Part two of today’s musings, breaking down Kahlil Gibran’s passage about Pain.
Your pain is the breaking of the shell that encloses your understanding.
Even as the stone of the fruit must break, that its heart may stand in the sun, so must you know pain.
And could you keep your heart in wonder at the daily miracles of your life, your pain would not seem less wondrous than your joy;
And you would accept the seasons of your heart, even as you have always accepted the seasons that pass over your fields.
And you would watch with serenity through the winters of your grief.
This first part, in contemplation, is talking about how pain brings understanding, acceptance, and joy. Without pain, we would never grow, learn, or move forward. The last part of this passage strikes me hard even as I read it now…if we could merely remember that every day is a miracle we would accept the pain that comes from life because we know that joy must come at some point. But it is the most difficult thing to “watch with serenity through the winters of your grief”.
Much of your pain is self-chosen.
It is the bitter potion by which the physician within you heals your sick self.
Therefore trust the physician, and drink his remedy in silence and tranquillity:
For his hand, though heavy and hard, is guided by the tender hand of the Unseen,
And the cup he brings, though it burn your lips, has been fashioned of the clay which the Potter has moistened with His own sacred tears.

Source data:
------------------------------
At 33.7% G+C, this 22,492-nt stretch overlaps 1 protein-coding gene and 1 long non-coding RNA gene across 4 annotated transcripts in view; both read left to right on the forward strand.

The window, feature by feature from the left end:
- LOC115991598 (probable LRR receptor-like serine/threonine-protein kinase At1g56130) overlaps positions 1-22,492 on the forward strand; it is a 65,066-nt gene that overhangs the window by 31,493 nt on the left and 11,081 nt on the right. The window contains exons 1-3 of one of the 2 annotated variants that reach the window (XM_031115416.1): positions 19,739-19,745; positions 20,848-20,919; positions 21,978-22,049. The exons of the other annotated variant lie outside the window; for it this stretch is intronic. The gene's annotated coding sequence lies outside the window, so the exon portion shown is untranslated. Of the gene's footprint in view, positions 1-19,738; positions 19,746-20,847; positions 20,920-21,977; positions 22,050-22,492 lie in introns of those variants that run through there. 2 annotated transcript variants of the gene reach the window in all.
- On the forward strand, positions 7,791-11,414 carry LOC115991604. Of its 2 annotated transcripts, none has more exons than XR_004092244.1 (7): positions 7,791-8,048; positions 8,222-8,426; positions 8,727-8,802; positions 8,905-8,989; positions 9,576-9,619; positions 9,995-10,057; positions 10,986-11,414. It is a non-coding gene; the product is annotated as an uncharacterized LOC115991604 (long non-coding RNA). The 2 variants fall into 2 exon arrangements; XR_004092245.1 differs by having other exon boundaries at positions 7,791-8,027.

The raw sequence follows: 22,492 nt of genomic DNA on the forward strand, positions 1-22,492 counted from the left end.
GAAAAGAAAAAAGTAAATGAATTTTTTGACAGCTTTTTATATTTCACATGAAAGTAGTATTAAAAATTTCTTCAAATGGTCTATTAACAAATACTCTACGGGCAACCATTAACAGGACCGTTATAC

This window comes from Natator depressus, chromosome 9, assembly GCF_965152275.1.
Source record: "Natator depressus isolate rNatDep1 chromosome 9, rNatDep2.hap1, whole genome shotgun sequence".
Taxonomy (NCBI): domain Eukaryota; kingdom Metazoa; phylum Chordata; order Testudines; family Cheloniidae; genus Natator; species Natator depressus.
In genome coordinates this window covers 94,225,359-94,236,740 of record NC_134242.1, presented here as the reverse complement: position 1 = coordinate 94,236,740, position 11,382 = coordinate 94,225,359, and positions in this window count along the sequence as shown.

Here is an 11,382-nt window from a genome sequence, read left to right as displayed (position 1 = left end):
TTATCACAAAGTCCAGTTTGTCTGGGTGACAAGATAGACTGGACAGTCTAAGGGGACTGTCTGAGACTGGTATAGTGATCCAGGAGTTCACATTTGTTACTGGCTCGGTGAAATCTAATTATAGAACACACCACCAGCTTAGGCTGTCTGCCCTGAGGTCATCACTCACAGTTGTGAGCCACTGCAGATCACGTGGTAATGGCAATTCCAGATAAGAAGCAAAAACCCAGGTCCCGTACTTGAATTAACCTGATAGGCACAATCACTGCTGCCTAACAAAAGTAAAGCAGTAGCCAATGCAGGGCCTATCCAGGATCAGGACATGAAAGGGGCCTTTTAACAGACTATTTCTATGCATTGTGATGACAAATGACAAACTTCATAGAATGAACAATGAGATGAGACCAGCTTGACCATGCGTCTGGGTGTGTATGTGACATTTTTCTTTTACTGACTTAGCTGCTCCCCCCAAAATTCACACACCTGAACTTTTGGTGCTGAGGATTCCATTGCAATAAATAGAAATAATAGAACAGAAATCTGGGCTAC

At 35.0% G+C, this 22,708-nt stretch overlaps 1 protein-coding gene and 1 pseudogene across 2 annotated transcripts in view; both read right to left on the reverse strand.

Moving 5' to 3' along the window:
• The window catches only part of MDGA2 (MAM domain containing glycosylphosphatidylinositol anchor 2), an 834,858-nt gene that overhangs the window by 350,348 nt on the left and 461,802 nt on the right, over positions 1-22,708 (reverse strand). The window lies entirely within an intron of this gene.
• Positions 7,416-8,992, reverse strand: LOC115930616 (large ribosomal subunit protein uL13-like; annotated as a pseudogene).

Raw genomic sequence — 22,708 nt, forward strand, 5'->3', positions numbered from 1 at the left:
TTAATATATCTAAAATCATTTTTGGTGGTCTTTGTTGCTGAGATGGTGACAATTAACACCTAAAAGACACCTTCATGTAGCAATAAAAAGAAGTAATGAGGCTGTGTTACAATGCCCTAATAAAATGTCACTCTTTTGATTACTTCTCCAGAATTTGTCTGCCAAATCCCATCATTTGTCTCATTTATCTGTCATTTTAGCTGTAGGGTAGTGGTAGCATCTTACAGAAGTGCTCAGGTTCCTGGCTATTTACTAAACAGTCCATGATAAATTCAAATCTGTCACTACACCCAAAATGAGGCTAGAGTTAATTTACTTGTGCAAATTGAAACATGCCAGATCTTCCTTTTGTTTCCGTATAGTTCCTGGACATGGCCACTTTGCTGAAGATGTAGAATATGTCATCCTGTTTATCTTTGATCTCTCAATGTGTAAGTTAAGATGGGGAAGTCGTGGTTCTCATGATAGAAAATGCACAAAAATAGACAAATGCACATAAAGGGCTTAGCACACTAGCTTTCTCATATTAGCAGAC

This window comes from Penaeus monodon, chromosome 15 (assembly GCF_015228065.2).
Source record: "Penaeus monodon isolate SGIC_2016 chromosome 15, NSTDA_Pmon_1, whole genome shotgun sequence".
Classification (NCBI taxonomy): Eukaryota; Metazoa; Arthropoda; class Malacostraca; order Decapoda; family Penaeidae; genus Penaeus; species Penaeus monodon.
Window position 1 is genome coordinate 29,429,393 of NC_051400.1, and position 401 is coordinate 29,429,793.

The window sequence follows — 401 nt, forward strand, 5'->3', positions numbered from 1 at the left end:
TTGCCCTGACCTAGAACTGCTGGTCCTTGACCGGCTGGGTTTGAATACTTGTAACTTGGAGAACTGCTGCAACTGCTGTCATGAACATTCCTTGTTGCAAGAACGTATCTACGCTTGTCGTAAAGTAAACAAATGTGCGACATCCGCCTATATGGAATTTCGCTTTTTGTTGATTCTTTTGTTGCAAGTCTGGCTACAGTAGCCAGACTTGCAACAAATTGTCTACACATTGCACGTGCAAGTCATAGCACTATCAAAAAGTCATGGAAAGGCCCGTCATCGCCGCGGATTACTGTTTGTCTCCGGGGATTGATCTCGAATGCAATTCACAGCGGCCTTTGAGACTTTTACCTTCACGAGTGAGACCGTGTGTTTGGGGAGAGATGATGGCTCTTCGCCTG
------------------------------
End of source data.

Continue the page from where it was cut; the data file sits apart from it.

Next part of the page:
This second passage is equally powerful. I know I personally inflict a lot of pain and suffering on myself. I over think things, I let my emotions get away from me, and I wear my heart on my sleeve. And yet, I have learned a lot from every heartache. I know the difference between love and…other things. I draw a hard line in the sand around my heart now and only let certain people close, and still no one so close that they could casually hurt me in some way. Because that has happened, where I was hurt because some silly girl paid me attention and was being friendly and I thought it was more. And then there is life, which knocks us around and throws us down. But our physician is always ready to help us heal again. Sometimes it is slow, and sometimes wounds never quite heal completely…but the good doc always gets you on your feet again.
Well, thank you for reading. These are of course, merely my thoughts and opinions and you are welcome to disagree. If you have anything you would like to share with me feel free to post here or on Today’s Musings, Part 1
Well as this is my first post, I am going to dive right in to what I was thinking about today and why I wanted to create a blog in the first place. The last “official” blog I had (not counting the random angst filled posts on myspace) was when I was going through a very rough time. Then when my dad passed away a few years ago I started writing in a personal journal on my hard drive…which I have since lost access to. But since I find writing to be a very cathartic experience I decided to create this place on the web and see how it goes.